Array CGH Analysis

Testing was carried out at a cytogenetics CPA accredited laboratory. DNA samples were analyzed by array comparative genomic hybridisation (aCGH), using a 60 K Agilent array (designs 028469 and 017457), with a total imbalance detection rate of 24%. Array CGH analysis was performed as described previously [30]. In brief, DNA extracted from blood samples (1 µg) was labelled using CGH Labelling Kit for Oligo Arrays (Enzo Life Sciences, USA), then applied to a 60 K oligonucleotide array (Agilent, USA). Image quantification, array quality control and aberration detection were performed using Feature Extraction and DNA Analytics software packages (Agilent, USA) for oligo arrays, according to the manufacturer’s instructions. All copy number variations in the 16p13.11 region (46/46) were confirmed either by a second CGH array with a different comparison sample or by a multiplex ligation-dependent probe amplification assay (MLPA kits P064, P245 and custom probes; MRC-Holland, Netherlands) [30], [31]. Genomic data and referral phenotype information was recorded in a clinical database, which at the time of analysis contained 10,397 clinical referrals (63.4% males; October 2012), including approximately 1,400 patients referred for ASD, 26% of whom were female. The overall ethnic distribution (self-reported data) was 70% Caucasians, 15% Africans and 15% other/mixed ancestry. Copy number variants in this population are available in the Brain and Body Genetic Resource Exchange database (BB-GRE; http://bbgre.org).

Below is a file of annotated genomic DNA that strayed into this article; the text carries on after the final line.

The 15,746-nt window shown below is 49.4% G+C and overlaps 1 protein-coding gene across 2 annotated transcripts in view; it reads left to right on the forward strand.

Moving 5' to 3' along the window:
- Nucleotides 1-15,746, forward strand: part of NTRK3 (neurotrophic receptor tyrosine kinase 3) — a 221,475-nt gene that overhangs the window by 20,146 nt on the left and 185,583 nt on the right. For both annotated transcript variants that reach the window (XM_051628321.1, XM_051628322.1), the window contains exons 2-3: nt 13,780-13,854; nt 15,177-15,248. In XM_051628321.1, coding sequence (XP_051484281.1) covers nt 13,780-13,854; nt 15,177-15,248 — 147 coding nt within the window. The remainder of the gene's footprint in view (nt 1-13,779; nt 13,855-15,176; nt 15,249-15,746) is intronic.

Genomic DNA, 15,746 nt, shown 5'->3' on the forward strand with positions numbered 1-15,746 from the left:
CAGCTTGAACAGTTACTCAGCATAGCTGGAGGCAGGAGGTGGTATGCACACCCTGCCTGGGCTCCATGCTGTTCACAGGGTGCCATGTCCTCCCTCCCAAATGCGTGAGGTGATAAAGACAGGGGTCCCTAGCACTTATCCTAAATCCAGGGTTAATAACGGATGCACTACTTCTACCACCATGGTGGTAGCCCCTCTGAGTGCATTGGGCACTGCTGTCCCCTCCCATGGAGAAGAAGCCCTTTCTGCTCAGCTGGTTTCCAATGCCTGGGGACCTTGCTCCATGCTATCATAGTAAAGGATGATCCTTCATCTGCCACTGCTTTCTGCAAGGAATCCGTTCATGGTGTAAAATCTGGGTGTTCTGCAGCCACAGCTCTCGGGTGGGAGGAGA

Controls